Some of the defendants have raised defenses specially applicable to them in support of their motion to dismiss. For example, the defendants National banks indicate that venue in this District is improper as to them under clear and mandatory provisions of the National Bank Act. They cite Section 94 of that Act, and other controlling authorities, to show that a National bank may be sued only in the District in which it is established. 12 U.S.C. ยง 94; Mercantile National Bank at Dallas v. Langdeau, 371 U.S. 555, 83 S. Ct. 520, 9 L. Ed. 2d 523 (1963); Cope v. Anderson, 331 U.S. 461, 67 S. Ct. 1340, 91 L. Ed. 1602 (1947); Klein v. Bower, 421 F.2d 338 (2 Cir. 1970); Bruns, Nordeman & Co. v. American National Bank and Trust Co., 394 F.2d 300 (2 Cir. 1968), cert. denied, 393 U.S. 855, 89 S. Ct. 97, 21 L. Ed. 2d 125 (1968).

 Whether plaintiffs' claim be regarded as one based on contract, or sounding in tort for fraud, practically all of the defendants urge that the claim is barred by the applicable statutes of limitation.

 Since it would seem clear that plaintiffs had full knowledge of the matters of which they now complain, as far back as 1962, the defense of the statute of limitations is pleaded with great vigor. That plaintiffs had knowledge of the facts may be gleaned from a letter dated October 31, 1962 written by W. Ken Duffy to Anthracite Raceway, Inc. In this letter, in which Duffy speaks of "the pattern of the conspiracy to defraud", he complained of Anthracite's refusal to issue to him shares under the option held by Smeltz.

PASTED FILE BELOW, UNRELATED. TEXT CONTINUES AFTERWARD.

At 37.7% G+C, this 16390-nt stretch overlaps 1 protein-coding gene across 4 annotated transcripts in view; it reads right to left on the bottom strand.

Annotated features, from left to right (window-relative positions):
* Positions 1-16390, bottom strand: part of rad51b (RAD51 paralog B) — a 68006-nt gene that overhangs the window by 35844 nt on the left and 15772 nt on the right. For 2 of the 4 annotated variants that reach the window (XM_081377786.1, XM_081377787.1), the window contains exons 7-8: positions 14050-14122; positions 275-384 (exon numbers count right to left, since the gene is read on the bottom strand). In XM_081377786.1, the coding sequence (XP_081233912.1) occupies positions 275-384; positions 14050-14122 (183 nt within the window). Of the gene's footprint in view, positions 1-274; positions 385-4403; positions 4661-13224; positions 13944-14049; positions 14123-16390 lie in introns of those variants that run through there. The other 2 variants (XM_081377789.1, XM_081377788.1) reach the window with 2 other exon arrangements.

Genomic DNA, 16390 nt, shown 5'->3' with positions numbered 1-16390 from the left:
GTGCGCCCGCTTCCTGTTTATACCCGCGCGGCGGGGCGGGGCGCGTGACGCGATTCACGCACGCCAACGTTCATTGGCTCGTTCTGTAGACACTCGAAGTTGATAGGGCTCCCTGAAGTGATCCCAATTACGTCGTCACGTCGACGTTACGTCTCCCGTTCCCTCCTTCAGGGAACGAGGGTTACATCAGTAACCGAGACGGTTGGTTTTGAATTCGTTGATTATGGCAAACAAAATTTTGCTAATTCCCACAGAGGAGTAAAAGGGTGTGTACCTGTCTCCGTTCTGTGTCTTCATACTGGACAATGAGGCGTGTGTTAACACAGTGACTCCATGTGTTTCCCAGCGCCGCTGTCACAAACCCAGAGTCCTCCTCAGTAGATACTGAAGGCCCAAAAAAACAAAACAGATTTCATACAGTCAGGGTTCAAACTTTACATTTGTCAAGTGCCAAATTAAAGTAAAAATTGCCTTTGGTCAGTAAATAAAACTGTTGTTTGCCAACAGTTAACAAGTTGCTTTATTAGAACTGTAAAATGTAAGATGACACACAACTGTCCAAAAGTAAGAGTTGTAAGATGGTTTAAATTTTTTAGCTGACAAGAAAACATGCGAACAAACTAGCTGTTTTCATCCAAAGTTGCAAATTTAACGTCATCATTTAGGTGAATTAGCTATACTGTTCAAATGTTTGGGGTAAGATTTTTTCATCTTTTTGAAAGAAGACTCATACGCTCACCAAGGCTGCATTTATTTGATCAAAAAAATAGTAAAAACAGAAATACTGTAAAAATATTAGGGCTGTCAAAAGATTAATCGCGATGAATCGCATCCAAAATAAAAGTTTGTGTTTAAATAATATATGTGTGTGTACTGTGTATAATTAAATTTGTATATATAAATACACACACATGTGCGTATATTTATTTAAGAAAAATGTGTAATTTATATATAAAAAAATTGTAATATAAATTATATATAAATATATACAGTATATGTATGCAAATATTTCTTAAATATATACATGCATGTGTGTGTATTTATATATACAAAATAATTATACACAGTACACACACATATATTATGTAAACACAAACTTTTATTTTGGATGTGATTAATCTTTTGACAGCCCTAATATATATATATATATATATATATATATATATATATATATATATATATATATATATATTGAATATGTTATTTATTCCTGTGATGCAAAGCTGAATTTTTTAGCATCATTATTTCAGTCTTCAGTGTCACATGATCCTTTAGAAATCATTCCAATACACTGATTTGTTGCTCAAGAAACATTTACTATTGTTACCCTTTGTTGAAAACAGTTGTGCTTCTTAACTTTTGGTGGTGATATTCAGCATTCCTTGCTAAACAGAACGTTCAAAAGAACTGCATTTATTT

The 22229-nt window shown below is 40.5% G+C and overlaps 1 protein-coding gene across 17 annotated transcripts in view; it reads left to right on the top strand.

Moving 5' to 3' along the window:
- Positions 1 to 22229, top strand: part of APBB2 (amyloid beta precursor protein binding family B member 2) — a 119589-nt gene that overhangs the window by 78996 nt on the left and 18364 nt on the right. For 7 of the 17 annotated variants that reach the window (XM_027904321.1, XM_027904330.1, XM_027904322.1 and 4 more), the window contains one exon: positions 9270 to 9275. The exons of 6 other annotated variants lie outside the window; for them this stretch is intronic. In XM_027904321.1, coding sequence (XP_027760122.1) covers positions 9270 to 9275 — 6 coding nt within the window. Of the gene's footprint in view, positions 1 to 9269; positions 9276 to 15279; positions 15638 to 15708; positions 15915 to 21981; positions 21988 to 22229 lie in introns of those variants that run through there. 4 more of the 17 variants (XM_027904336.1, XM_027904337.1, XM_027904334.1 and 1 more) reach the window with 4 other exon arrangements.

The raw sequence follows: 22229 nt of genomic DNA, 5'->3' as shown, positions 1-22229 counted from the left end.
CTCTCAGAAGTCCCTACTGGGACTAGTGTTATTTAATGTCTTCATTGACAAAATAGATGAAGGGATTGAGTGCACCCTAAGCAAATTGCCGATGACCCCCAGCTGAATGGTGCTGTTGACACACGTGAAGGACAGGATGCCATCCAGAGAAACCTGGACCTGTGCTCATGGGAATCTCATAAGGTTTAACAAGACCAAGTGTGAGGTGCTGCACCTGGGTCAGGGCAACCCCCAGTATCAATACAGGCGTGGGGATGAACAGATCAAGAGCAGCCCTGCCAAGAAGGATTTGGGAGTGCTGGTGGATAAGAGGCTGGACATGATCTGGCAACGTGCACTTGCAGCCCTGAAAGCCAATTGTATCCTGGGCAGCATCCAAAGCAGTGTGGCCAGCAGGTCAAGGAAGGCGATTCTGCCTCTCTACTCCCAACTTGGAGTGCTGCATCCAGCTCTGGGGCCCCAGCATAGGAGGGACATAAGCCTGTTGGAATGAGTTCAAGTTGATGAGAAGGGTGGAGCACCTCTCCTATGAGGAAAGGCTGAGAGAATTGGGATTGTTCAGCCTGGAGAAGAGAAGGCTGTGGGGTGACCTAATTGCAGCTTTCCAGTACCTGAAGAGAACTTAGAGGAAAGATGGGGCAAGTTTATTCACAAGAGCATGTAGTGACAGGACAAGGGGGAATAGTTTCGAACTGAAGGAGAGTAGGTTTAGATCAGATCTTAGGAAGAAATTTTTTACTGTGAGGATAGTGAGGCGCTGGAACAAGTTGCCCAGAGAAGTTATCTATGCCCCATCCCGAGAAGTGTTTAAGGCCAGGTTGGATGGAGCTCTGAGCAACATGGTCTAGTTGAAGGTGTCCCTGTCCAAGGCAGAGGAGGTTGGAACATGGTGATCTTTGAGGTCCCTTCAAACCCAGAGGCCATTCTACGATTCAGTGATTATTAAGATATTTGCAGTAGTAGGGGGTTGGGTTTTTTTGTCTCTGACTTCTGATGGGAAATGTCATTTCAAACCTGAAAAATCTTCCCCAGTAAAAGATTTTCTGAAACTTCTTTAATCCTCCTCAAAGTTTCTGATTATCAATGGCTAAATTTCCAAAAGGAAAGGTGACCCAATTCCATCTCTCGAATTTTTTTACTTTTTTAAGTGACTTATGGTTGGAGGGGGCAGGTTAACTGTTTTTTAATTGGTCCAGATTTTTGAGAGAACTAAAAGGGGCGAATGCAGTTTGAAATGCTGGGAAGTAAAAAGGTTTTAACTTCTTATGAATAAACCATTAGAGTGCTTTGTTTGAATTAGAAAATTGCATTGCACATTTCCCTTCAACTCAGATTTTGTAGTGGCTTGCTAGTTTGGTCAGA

Subsequent to the oral argument of the various motions, plaintiffs stipulated to the dismissal with prejudice of their action as to certain defendants. These stipulations have been approved by the court. After attempts to effect stipulations to dismiss as to all defendants proved fruitless, the remaining defendants pressed their motion to dismiss pursuant to Rule 12(b) of the Federal Rules of Civil Procedure.

 Although at one point in these proceedings plaintiffs moved for a voluntary dismissal of the action, pursuant to Rule 41(a)(2) of the Federal Rules of Civil Procedure, when confronted with a request for costs and reasonable attorneys fees by some of the defendants, the motion was withdrawn. In lieu of the motion for voluntary dismissal, during oral argument plaintiffs moved to stay the present action until "the related state actions are determined". To their motion to dismiss, certain defendants have added a request for costs and reasonable attorneys fees pursuant to Section 11(e) of the Securities Act of 1933.